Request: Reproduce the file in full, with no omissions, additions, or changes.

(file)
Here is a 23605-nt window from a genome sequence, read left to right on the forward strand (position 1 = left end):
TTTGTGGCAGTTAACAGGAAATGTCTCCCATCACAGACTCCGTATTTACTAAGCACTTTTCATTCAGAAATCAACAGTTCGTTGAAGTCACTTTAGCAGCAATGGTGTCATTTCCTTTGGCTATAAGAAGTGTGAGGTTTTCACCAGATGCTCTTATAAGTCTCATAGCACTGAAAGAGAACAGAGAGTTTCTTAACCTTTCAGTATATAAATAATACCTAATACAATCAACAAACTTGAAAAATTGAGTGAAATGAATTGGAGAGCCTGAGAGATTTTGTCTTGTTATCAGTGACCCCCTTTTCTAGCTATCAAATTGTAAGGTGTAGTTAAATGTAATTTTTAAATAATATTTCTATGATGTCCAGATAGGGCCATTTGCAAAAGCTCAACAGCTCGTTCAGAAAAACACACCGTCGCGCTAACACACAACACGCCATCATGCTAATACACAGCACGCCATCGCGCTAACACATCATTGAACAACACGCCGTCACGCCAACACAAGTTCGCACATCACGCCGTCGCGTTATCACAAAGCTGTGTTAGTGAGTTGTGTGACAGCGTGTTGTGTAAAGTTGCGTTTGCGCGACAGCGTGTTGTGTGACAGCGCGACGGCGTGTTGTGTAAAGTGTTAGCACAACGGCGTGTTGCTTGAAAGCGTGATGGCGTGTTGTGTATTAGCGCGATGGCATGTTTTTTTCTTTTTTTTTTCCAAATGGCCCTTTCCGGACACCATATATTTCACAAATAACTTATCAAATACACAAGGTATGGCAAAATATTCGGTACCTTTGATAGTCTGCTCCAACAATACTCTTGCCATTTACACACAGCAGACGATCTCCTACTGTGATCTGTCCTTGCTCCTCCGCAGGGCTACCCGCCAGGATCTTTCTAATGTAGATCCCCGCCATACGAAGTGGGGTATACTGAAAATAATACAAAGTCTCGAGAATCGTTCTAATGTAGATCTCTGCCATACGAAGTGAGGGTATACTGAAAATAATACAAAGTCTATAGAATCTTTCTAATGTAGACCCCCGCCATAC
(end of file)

Here is a 23605-nt window from a genome sequence, read left to right on the forward strand (position 1 = left end):
TTTGTGGCAGTTAACAGGAAATGTCTCCCATCACAGACTCCGTATTTACTAAGCACTTTTCATTCAGAAATCAACAGTTCGTTGAAGTCACTTTAGCAGCAATGGTGTCATTTCCTTTGGCTATAAGAAGTGTGAGGTTTTCACCAGATGCTCTTATAAGTCTCATAGCACTGAAAGAGAACAGAGAGTTTCTTAACCTTTCAGTATATAAATAATACCTAATACAATCAACAAACTTGAAAAATTGAGTGAAATGAATTGGAGAGCCTGAGAGATTTTGTCTTGTTATCAGTGACCCCCTTTTCTAGCTATCAAATTGTAAGGTGTAGTTAAATGTAATTTTTAAATAATATTTCTATGATGTCCAGATAGGGCCATTTGCAAAAGCTCAACAGCTCGTTCAGAAAAACACACCGTCGCGCTAACACACAACACGCCATCATGCTAATACACAGCACGCCATCGCGCTAACACATCATTGAACAACACGCCGTCACGCCAACACAAGTTCGCACATCACGCCGTCGCGTTATCACAAAGCTGTGTTAGTGAGTTGTGTGACAGCGTGTTGTGTAAAGTTGCGTTTGCGCGACAGCGTGTTGTGTGACAGCGCGACGGCGTGTTGTGTAAAGTGTTAGCACAACGGCGTGTTGCTTGAAAGCGTGATGGCGTGTTGTGTATTAGCGCGATGGCATGTTTTTTTCTTTTTTTTTTCCAAATGGCCCTTTCCGGACACCATATATTTCACAAATAACTTATCAAATACACAAGGTATGGCAAAATATTCGGTACCTTTGATAGTCTGCTCCAACAATACTCTTGCCATTTACACACAGCAGACGATCTCCTACTGTGATCTGTCCTTGCTCCTCCGCAGGGCTACCCGCCAGGATCTTTCTAATGTAGATCCCCGCCATACGAAGTGGGGTATACTGAAAATAATACAAAGTCTCGAGAATCGTTCTAATGTAGATCTCTGCCATACGAAGTGAGGGTATACTGAAAATAATACAAAGTCTATAGAATCTTTCTAATGTAGACCCCCGCCATAC